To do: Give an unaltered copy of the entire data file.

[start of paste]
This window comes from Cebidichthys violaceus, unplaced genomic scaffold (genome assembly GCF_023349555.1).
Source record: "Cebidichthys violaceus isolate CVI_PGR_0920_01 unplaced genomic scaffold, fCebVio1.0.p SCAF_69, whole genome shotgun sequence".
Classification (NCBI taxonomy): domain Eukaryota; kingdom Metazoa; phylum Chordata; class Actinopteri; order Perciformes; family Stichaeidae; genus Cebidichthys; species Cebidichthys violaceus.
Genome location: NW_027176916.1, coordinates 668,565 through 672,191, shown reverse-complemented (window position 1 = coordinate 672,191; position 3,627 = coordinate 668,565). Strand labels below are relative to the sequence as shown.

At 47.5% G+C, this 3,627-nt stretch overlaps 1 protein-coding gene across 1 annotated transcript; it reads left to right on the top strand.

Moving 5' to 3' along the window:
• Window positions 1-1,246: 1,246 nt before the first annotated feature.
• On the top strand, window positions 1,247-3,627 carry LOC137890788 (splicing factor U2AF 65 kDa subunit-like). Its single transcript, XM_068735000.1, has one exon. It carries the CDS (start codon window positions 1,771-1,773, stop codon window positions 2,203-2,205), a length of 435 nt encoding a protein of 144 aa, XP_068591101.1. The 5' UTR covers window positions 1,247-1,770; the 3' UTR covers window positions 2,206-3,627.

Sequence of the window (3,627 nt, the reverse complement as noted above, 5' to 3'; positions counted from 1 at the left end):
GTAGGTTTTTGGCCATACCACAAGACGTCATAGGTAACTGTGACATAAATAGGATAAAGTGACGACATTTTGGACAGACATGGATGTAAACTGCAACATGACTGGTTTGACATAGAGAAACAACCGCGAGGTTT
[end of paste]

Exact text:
This window comes from Cebidichthys violaceus, unplaced genomic scaffold (genome assembly GCF_023349555.1).
Source record: "Cebidichthys violaceus isolate CVI_PGR_0920_01 unplaced genomic scaffold, fCebVio1.0.p SCAF_69, whole genome shotgun sequence".
Classification (NCBI taxonomy): domain Eukaryota; kingdom Metazoa; phylum Chordata; class Actinopteri; order Perciformes; family Stichaeidae; genus Cebidichthys; species Cebidichthys violaceus.
Genome location: NW_027176916.1, coordinates 668,565 through 672,191, shown reverse-complemented (window position 1 = coordinate 672,191; position 3,627 = coordinate 668,565). Strand labels below are relative to the sequence as shown.

At 47.5% G+C, this 3,627-nt stretch overlaps 1 protein-coding gene across 1 annotated transcript; it reads left to right on the top strand.

Moving 5' to 3' along the window:
• Window positions 1-1,246: 1,246 nt before the first annotated feature.
• On the top strand, window positions 1,247-3,627 carry LOC137890788 (splicing factor U2AF 65 kDa subunit-like). Its single transcript, XM_068735000.1, has one exon. It carries the CDS (start codon window positions 1,771-1,773, stop codon window positions 2,203-2,205), a length of 435 nt encoding a protein of 144 aa, XP_068591101.1. The 5' UTR covers window positions 1,247-1,770; the 3' UTR covers window positions 2,206-3,627.

Sequence of the window (3,627 nt, the reverse complement as noted above, 5' to 3'; positions counted from 1 at the left end):
GTAGGTTTTTGGCCATACCACAAGACGTCATAGGTAACTGTGACATAAATAGGATAAAGTGACGACATTTTGGACAGACATGGATGTAAACTGCAACATGACTGGTTTGACATAGAGAAACAACCGCGAGGTTT